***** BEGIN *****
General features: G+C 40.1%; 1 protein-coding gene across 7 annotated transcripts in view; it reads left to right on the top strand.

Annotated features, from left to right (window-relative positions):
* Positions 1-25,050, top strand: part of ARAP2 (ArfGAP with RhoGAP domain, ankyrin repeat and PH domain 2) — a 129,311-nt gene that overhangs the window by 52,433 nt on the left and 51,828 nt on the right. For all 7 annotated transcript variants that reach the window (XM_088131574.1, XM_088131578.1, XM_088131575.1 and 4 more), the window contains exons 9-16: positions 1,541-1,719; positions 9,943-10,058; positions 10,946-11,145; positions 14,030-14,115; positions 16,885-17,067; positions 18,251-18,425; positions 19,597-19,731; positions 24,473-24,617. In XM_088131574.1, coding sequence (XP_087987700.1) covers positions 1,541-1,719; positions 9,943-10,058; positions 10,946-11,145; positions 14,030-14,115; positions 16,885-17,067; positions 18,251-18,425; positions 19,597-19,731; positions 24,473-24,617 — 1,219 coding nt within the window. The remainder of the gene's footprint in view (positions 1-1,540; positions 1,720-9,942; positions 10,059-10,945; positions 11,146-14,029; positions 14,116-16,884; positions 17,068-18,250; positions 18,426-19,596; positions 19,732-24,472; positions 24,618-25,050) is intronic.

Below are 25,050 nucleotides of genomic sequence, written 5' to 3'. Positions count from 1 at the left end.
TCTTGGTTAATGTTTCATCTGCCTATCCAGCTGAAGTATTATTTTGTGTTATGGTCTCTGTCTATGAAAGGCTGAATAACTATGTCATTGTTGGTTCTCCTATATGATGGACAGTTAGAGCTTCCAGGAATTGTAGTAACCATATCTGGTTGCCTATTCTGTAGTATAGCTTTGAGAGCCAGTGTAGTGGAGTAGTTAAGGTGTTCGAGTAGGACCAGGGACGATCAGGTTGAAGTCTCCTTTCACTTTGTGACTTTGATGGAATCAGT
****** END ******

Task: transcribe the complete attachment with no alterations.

General features: G+C 40.1%; 1 protein-coding gene across 7 annotated transcripts in view; it reads left to right on the top strand.

Annotated features, from left to right (window-relative positions):
* Positions 1-25,050, top strand: part of ARAP2 (ArfGAP with RhoGAP domain, ankyrin repeat and PH domain 2) — a 129,311-nt gene that overhangs the window by 52,433 nt on the left and 51,828 nt on the right. For all 7 annotated transcript variants that reach the window (XM_088131574.1, XM_088131578.1, XM_088131575.1 and 4 more), the window contains exons 9-16: positions 1,541-1,719; positions 9,943-10,058; positions 10,946-11,145; positions 14,030-14,115; positions 16,885-17,067; positions 18,251-18,425; positions 19,597-19,731; positions 24,473-24,617. In XM_088131574.1, coding sequence (XP_087987700.1) covers positions 1,541-1,719; positions 9,943-10,058; positions 10,946-11,145; positions 14,030-14,115; positions 16,885-17,067; positions 18,251-18,425; positions 19,597-19,731; positions 24,473-24,617 — 1,219 coding nt within the window. The remainder of the gene's footprint in view (positions 1-1,540; positions 1,720-9,942; positions 10,059-10,945; positions 11,146-14,029; positions 14,116-16,884; positions 17,068-18,250; positions 18,426-19,596; positions 19,732-24,472; positions 24,618-25,050) is intronic.

Below are 25,050 nucleotides of genomic sequence, written 5' to 3'. Positions count from 1 at the left end.
TCTTGGTTAATGTTTCATCTGCCTATCCAGCTGAAGTATTATTTTGTGTTATGGTCTCTGTCTATGAAAGGCTGAATAACTATGTCATTGTTGGTTCTCCTATATGATGGACAGTTAGAGCTTCCAGGAATTGTAGTAACCATATCTGGTTGCCTATTCTGTAGTATAGCTTTGAGAGCCAGTGTAGTGGAGTAGTTAAGGTGTTCGAGTAGGACCAGGGACGATCAGGTTGAAGTCTCCTTTCACTTTGTGACTTTGATGGAATCAGT